When an employee leaves your company, it’s a good idea to decide what you plan to say if other employers call you for a reference. If the employee left on good terms, it’s pretty easy, either you and your former employee can agree upon a statement to explain the departure or you can simply tell the prospective employer positive things about the employee. If the employee left under bad circumstances or was fired, however, you face a more difficult task.

Why are employers nervous about giving information on former employees? The California Labor Code makes it a misdemeanor for an employer to make a misrepresentation that prevents a former employee from obtaining employment. Under such circumstances, former employees can sue their ex-employer and recover three times the amount of any actual damages. Employers can be sued if they make a statement which is false or act with reckless disregard for the impact their words have upon the prospective employer.

The good news: California employers are protected by statements based on credible evidence and made without malice. California law specifically states that this protection extends to statements about job performance, qualifications, and eligibility for rehire. Civil Code Section 47(c) protects employers who respond to the question, “Is this person eligible for rehire?” The section states: “This subdivision authorizes a current or former employer, or the employer’s agent, to answer whether or not the employer would rehire a current or former employee.”

Caution on not giving enough information: If you choose to give a  reference, you need to know that California case law can find you liable for not providing enough information about an employee. For example, if you give a glowing recommendation about work performance for someone you fired for inappropriate behavior, like sexual misconduct, and don’t mention the misconduct, you could be held liable for not telling the whole story. If the new employer hires your ex-employee and is later involved in a lawsuit, you could be named in that lawsuit.

What about Letters of Recommendation? While many employers think they must give an employee a letter of recommendation, this is definitely not the case. If a good employee leaves your employment under amiable circumstances it is fine to write a letter of recommendation for them, but do not write a letter of false flattery for someone you would not rehire. The California Supreme Court held that an employer writing a letter of recommendation owes the person who receives the letter of recommendation, “a duty not to misrepresent the facts in describing the qualifications and character of a former employee, if making these misrepresentations would present a substantial foreseeable risk of physical injury to the third person.” Id. At 591.

Tips for Creating a Reference Check Policy

Here are some tips to include in your policy to reduce your liability:  

• Be consistent. Decide who in your company will be responsible for references. All employees need to direct reference inquiries to that person. Keep a record of all requests for a reference and every response, in case of later trouble. Consider adopting a policy of only providing references in writing, so you have proof of exactly what was said.

Keep it short and sweet. Adopt a policy of giving out only dates of employment, job title, final salary and information on whether the employee is eligible for rehire. There is quite a bit of influence behind the answer of whether you’d rehire an employee and it allows you to convey valuable information to a potential new employer.  Example: I would definitely rehire Kim, she was a tremendous asset to our company. Or, I definitely would not consider Kim eligible for rehire with our company.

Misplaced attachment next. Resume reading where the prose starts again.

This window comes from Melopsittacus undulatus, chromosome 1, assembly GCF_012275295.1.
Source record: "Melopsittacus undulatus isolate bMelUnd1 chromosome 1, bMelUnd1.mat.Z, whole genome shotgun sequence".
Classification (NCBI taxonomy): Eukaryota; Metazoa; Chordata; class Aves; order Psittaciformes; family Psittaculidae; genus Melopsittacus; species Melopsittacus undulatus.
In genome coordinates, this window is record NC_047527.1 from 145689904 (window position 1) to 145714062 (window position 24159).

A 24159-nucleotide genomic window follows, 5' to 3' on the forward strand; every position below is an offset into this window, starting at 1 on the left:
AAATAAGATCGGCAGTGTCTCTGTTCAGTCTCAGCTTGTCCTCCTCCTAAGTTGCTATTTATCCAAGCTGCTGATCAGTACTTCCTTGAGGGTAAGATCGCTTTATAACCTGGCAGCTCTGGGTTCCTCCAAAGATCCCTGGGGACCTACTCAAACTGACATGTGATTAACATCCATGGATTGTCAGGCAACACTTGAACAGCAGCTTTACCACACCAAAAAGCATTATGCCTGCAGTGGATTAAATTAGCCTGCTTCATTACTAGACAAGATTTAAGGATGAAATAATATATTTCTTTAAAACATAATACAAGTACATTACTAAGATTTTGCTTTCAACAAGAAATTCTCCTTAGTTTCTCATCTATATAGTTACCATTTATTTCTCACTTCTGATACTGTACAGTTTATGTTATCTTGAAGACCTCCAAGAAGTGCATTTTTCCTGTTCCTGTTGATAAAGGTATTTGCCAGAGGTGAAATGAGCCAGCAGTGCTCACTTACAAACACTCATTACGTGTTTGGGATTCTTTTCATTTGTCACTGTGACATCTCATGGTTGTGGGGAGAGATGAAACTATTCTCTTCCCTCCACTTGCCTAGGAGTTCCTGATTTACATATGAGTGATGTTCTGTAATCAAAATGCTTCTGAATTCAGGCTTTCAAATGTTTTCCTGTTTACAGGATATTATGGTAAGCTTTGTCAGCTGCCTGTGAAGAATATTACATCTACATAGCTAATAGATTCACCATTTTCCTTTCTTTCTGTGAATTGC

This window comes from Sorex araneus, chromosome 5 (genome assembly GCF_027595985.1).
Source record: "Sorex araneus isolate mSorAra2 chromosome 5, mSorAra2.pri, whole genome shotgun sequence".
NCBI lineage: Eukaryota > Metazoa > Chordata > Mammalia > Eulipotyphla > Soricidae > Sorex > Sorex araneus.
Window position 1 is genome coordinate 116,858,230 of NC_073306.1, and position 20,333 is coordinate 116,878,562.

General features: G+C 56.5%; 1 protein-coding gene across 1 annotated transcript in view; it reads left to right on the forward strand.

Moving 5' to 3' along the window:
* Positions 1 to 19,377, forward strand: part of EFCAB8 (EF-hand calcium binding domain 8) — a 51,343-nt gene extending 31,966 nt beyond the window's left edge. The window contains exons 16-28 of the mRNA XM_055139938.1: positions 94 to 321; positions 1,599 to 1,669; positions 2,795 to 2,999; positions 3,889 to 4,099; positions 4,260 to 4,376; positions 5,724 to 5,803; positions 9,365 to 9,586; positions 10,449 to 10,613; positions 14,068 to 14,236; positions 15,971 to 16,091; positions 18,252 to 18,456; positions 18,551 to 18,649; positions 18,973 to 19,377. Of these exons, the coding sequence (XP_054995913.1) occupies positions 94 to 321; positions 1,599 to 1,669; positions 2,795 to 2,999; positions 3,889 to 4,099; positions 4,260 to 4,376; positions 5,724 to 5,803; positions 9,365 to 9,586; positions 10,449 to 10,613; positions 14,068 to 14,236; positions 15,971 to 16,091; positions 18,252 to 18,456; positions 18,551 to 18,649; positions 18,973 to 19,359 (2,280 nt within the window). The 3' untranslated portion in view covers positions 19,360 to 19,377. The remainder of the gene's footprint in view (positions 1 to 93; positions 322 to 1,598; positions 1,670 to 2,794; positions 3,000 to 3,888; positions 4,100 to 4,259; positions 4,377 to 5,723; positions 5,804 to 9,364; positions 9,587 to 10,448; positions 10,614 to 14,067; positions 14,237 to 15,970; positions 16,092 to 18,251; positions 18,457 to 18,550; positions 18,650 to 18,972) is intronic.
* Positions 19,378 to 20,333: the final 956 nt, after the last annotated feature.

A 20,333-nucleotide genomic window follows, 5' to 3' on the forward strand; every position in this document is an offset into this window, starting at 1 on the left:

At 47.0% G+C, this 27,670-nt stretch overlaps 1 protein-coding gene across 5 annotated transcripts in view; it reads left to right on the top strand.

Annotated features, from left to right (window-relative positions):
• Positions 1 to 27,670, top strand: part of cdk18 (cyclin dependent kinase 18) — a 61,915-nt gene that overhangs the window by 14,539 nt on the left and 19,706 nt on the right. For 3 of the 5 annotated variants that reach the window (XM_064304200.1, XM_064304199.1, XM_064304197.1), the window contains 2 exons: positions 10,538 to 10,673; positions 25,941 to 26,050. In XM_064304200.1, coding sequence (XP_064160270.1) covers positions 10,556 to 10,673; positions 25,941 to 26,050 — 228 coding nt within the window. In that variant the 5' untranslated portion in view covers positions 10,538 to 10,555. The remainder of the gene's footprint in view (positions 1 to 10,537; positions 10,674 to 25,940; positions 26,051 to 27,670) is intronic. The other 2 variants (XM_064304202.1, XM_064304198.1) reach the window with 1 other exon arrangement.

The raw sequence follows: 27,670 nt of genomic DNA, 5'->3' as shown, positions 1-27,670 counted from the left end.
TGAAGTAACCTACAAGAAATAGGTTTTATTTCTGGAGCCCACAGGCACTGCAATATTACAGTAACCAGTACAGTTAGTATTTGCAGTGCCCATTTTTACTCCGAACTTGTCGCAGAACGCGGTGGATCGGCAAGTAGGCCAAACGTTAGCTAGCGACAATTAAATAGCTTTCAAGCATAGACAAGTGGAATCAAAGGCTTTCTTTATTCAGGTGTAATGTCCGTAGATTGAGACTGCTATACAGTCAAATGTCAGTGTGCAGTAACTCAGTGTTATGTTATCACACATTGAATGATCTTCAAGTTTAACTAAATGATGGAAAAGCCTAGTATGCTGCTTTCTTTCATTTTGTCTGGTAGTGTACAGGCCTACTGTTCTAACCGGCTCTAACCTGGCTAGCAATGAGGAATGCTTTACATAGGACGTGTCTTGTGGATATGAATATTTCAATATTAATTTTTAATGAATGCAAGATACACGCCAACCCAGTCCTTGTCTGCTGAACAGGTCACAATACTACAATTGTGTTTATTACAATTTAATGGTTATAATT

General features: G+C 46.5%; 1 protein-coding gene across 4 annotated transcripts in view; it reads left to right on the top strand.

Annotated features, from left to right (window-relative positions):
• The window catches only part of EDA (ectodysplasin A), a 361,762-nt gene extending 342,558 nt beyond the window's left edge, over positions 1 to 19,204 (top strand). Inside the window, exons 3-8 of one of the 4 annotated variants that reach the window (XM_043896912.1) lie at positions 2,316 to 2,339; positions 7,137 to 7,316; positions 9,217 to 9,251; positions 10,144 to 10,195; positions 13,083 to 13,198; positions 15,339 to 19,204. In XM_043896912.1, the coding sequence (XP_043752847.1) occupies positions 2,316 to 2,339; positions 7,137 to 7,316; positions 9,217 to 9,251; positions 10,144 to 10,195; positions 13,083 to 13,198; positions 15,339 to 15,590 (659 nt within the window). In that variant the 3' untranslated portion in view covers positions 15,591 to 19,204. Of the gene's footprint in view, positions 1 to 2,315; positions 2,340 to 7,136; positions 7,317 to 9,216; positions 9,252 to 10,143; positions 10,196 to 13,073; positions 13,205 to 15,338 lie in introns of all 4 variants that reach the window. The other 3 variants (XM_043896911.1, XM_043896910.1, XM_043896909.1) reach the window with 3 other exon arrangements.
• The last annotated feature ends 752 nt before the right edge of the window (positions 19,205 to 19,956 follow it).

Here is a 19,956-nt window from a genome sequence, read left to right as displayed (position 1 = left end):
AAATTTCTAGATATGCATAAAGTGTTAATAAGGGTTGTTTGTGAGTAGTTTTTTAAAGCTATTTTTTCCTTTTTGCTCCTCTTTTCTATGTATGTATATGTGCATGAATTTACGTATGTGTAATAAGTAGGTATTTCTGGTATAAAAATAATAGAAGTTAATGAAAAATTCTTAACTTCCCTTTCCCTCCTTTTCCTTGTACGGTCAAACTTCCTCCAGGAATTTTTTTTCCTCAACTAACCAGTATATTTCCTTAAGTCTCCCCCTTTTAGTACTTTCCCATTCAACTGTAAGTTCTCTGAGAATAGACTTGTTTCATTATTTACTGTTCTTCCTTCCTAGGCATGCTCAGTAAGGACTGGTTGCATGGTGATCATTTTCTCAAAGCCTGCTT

Just the facts. If you still want to share more information, limit your comments to accurate, easily documented information. Example: Kim received three promotions in her time with this company. Or, Kim received several written warnings regarding attendance issues, before her employment with our company was ended.   

Don’t let your emotions get the best of you. If you are still angry about a situation with an ex-employee, don’t allow your emotions to spill over into the reference. Giving your “opinion” about a former employee could open you up to a lawsuit for defamation of character and slander. It is safer and more accurate to say, “Kim failed to follow company policy”, as opposed to “Kim was a horrible employee and she is incompetent.”

Be truthful. Truth is a defense to almost any claim. However, if there were serious problems with a former employee, you may find yourself in legal trouble if you fail to warn the new employer and these serious problems resurface in the employee’s next job.  

Insist on written releases from employees. This may be difficult, but is probably the best defense. You can require former employees to sign a release­­—signed authorization that releases their former employer from liability for providing documents to a prospective employer.

Let us help you develop a policy for reference checks that reduces your liability and works for you!

—Kim Parker
     President & CEO
     kparker@employers.org

Are Cell Phone & Wellness Reimbursements Taxable?

Q. We currently reimburse employees for their cell phone bills. We do this on an expense report which means the money is not being taxed. Are we doing this correctly?

Q. We currently reimburse employees for their cell phone bills. We do this on an expense report which means the money is not being taxed. Are we doing this correctly?

A. Yes. The IRS has stated that when employers give money to employees as reimbursement for business use of a personal cell phone, that money is not taxable. https://www.irs.gov/uac/irs-issues-guidance-on-tax-treatment-of-cell-phones-provides-small-business-recordkeeping-relief

Q. In regards to the wellness plan reimbursements, if our company wants to reimburse employees for their gym membership as part of our well plan program should the employee be taxed?  

A. No. Coverage by an employer-provided wellness program that provides medical care as defined under section 213(d) is generally excluded from an employee’s gross income under section 106(a), and any section 213(d) medical care provided by the program is excluded from the employee’s gross income under section 105(b). https://www.irs.gov/pub/irs-wd/201622031.pdf

CEA’s 79th Annual Meeting Notice for Members

On December 8, 2016, CEA will hold their 79th Annual Meeting in Accordance with our Bylaws.

On December 8, 2016, CEA will hold their 79th Annual Meeting in Accordance with our Bylaws. This meeting will be held for the purpose of electing and installing the Board of Directors for the ensuing term year. Elections of directors and officers will occur at the meeting. The meeting will take place from Noon to 3pm at the CEA corporate office located at: 1451 River Park Drive, Suite 116, Sacramento, CA 95815.